Holy Envy: Finding God in the Faith of Others is another inspiring book by Barbara Brown Taylor. You may recall, she is an Episcopal priest who, after years as a pastor, moved into the world of Academia beginning with Piedmont University in Demorest, Georgia. There for years she taught a course in world religions. She reminded her students that by taking them on field trips to other places of worship, she was not trying to convert them from their own religious beliefs. On the contrary, by studying other believers she hoped they might come to a new understanding of their own faith.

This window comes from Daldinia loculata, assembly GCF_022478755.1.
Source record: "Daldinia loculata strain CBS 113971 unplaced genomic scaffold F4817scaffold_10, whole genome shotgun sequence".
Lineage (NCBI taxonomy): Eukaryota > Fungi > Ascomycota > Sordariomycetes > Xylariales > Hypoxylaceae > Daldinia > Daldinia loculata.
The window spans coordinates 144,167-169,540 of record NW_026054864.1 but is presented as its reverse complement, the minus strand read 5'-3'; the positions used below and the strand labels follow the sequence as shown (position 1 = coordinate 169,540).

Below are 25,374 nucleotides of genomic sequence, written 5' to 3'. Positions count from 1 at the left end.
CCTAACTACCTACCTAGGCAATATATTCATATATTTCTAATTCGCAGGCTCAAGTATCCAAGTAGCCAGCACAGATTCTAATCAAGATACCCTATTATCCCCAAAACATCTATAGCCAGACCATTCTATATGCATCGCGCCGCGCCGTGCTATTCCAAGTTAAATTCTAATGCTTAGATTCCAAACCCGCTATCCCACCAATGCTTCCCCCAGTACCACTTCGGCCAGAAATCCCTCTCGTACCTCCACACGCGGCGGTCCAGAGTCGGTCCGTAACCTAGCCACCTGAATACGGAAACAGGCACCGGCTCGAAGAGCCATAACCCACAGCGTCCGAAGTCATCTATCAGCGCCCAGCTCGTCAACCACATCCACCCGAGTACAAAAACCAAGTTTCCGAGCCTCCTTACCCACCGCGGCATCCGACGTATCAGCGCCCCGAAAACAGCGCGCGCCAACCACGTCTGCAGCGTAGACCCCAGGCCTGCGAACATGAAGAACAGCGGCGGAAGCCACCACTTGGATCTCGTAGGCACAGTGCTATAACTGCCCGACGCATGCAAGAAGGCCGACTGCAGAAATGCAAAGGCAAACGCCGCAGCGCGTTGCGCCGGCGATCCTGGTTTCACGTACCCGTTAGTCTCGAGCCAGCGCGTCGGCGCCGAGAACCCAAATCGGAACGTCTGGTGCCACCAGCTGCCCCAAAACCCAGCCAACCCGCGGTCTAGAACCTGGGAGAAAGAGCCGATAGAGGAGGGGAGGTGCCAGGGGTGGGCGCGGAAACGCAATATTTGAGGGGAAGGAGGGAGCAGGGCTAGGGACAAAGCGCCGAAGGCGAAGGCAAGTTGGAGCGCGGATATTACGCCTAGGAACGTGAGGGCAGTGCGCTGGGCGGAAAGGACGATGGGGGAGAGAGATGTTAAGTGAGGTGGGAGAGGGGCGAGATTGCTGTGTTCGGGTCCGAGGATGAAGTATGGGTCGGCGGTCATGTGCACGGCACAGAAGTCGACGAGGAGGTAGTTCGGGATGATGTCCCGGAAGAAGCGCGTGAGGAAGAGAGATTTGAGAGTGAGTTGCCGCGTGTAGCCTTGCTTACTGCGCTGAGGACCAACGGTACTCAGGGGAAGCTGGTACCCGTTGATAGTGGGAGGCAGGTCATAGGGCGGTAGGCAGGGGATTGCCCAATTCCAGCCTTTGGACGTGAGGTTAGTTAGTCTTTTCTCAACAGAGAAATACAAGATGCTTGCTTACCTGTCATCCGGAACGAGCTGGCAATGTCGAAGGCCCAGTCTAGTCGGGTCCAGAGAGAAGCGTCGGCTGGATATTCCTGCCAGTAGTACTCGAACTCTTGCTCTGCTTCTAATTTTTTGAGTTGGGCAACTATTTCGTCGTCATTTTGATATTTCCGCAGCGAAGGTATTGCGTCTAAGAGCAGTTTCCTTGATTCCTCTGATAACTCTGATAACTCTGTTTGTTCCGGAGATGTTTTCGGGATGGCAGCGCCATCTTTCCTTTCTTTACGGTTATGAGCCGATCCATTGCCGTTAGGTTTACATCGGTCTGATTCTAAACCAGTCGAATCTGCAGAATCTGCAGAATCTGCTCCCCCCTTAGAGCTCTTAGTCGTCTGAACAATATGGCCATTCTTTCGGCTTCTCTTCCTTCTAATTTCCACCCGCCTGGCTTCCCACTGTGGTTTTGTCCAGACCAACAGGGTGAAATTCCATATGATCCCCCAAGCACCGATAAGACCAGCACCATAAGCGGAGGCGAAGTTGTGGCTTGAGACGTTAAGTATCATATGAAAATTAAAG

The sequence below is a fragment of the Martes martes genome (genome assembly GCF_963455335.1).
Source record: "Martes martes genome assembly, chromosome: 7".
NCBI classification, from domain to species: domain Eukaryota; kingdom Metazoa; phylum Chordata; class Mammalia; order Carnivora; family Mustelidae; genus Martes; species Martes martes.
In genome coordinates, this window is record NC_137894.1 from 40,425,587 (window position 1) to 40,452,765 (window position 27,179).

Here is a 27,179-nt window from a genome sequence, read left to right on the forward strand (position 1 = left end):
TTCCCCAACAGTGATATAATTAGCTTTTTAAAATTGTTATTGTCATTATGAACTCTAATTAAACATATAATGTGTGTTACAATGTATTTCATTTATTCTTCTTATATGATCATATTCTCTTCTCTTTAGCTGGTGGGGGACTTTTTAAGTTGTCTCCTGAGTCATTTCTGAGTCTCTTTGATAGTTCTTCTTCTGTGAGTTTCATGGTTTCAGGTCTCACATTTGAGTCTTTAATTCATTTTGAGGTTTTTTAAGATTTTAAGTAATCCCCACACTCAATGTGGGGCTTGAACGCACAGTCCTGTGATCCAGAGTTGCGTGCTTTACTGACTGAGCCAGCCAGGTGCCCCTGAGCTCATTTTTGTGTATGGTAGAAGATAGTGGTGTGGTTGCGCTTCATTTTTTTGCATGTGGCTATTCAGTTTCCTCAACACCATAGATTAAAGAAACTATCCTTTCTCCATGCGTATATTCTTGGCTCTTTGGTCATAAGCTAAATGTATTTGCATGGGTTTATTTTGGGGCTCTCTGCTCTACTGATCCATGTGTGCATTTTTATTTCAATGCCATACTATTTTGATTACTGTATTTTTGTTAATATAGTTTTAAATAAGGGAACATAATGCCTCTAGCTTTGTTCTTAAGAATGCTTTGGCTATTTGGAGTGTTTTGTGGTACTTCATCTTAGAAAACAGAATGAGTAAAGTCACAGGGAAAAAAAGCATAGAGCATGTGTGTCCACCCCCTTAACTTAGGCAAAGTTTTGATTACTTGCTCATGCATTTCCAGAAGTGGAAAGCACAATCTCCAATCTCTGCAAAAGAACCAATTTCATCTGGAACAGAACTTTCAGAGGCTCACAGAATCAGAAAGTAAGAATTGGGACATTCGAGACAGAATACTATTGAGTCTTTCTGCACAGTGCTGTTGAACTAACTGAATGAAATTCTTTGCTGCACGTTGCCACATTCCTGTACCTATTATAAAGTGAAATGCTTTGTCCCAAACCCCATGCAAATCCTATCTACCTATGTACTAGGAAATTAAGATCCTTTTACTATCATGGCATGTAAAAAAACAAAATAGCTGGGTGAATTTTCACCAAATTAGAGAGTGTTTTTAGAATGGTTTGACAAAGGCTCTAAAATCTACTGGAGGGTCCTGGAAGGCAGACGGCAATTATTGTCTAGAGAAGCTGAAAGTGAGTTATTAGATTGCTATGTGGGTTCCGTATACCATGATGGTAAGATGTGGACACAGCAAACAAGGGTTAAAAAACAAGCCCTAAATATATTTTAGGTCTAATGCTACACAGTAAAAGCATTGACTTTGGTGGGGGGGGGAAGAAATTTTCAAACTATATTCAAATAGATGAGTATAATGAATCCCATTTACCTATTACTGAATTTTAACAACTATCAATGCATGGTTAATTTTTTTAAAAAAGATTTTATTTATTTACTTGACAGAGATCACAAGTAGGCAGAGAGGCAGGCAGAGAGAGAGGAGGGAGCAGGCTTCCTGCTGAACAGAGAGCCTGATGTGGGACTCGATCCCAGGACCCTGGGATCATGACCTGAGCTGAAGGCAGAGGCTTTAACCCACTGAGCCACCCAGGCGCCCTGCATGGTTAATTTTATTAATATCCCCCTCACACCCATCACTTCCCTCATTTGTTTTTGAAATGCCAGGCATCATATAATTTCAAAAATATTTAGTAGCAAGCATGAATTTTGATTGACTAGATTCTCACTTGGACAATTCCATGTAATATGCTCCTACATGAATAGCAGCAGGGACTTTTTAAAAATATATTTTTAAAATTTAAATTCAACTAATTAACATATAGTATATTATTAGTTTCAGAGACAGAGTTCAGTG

She reminded her students that the United States is a pluralistic society. She added that it always has been. Muslims were in this country by 1528, Jews in 1654, Hindus by 1851, and Buddhists in the mid 1880s. In 1860, for example, 10% of the population of California was Chinese. The restrictive immigration law of 1924 was an attempt by Congress to limit or deny immigration to certain groups of people “to preserve the ideal of American homogeneity” (which didn’t really exist!) American homogeneity in 1924 usually meant white, Christian, and of northern or western European descent . This law, based on the 1890 census, established a quota system for immigration. It also essentially excluded immigrants from Asia (except from the Philippines) and severely limited immigrants from southern and eastern Europe (where my grandparents came from in about 1905). The 1924 law was modified over the years and dramatically changed by the Immigration Act of 1965, signed by President Lyndon Johnson at the foot of the Statue of Liberty. Currently, the U.S. (and, indeed, many other countries in the world) are more pluralistic than ever. Taylor says, “Religious illiteracy is a luxury we cannot afford.”